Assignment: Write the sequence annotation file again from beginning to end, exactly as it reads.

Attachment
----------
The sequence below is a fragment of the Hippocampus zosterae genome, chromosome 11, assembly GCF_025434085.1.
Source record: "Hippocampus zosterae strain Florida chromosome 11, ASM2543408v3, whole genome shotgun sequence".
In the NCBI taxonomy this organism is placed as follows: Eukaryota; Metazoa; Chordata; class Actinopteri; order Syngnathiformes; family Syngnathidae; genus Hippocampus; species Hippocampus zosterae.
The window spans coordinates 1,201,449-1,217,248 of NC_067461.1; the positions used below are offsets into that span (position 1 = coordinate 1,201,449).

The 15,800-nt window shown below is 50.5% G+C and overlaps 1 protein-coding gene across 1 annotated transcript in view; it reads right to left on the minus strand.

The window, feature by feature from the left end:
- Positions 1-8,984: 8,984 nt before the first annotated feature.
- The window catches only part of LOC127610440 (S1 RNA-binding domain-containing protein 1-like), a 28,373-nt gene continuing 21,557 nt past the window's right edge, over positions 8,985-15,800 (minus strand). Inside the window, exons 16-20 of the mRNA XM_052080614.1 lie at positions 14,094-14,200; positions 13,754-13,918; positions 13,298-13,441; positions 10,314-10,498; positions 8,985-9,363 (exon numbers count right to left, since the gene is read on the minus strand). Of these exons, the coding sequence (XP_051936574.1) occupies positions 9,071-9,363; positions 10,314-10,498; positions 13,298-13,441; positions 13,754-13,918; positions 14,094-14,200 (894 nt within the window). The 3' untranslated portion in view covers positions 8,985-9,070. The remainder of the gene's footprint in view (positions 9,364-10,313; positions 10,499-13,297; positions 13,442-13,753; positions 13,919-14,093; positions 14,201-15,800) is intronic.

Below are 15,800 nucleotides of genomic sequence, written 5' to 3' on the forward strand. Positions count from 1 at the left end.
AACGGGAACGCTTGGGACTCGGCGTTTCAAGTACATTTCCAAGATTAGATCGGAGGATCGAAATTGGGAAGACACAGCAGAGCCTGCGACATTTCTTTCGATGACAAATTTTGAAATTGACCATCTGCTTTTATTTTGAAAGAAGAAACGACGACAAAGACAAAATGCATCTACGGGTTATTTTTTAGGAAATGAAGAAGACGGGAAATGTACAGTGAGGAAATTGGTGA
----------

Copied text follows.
The sequence below is a fragment of the Hippocampus zosterae genome, chromosome 11, assembly GCF_025434085.1.
Source record: "Hippocampus zosterae strain Florida chromosome 11, ASM2543408v3, whole genome shotgun sequence".
In the NCBI taxonomy this organism is placed as follows: Eukaryota; Metazoa; Chordata; class Actinopteri; order Syngnathiformes; family Syngnathidae; genus Hippocampus; species Hippocampus zosterae.
The window spans coordinates 1,201,449-1,217,248 of NC_067461.1; the positions used below are offsets into that span (position 1 = coordinate 1,201,449).

The 15,800-nt window shown below is 50.5% G+C and overlaps 1 protein-coding gene across 1 annotated transcript in view; it reads right to left on the minus strand.

The window, feature by feature from the left end:
- Positions 1-8,984: 8,984 nt before the first annotated feature.
- The window catches only part of LOC127610440 (S1 RNA-binding domain-containing protein 1-like), a 28,373-nt gene continuing 21,557 nt past the window's right edge, over positions 8,985-15,800 (minus strand). Inside the window, exons 16-20 of the mRNA XM_052080614.1 lie at positions 14,094-14,200; positions 13,754-13,918; positions 13,298-13,441; positions 10,314-10,498; positions 8,985-9,363 (exon numbers count right to left, since the gene is read on the minus strand). Of these exons, the coding sequence (XP_051936574.1) occupies positions 9,071-9,363; positions 10,314-10,498; positions 13,298-13,441; positions 13,754-13,918; positions 14,094-14,200 (894 nt within the window). The 3' untranslated portion in view covers positions 8,985-9,070. The remainder of the gene's footprint in view (positions 9,364-10,313; positions 10,499-13,297; positions 13,442-13,753; positions 13,919-14,093; positions 14,201-15,800) is intronic.

Below are 15,800 nucleotides of genomic sequence, written 5' to 3' on the forward strand. Positions count from 1 at the left end.
AACGGGAACGCTTGGGACTCGGCGTTTCAAGTACATTTCCAAGATTAGATCGGAGGATCGAAATTGGGAAGACACAGCAGAGCCTGCGACATTTCTTTCGATGACAAATTTTGAAATTGACCATCTGCTTTTATTTTGAAAGAAGAAACGACGACAAAGACAAAATGCATCTACGGGTTATTTTTTAGGAAATGAAGAAGACGGGAAATGTACAGTGAGGAAATTGGTGA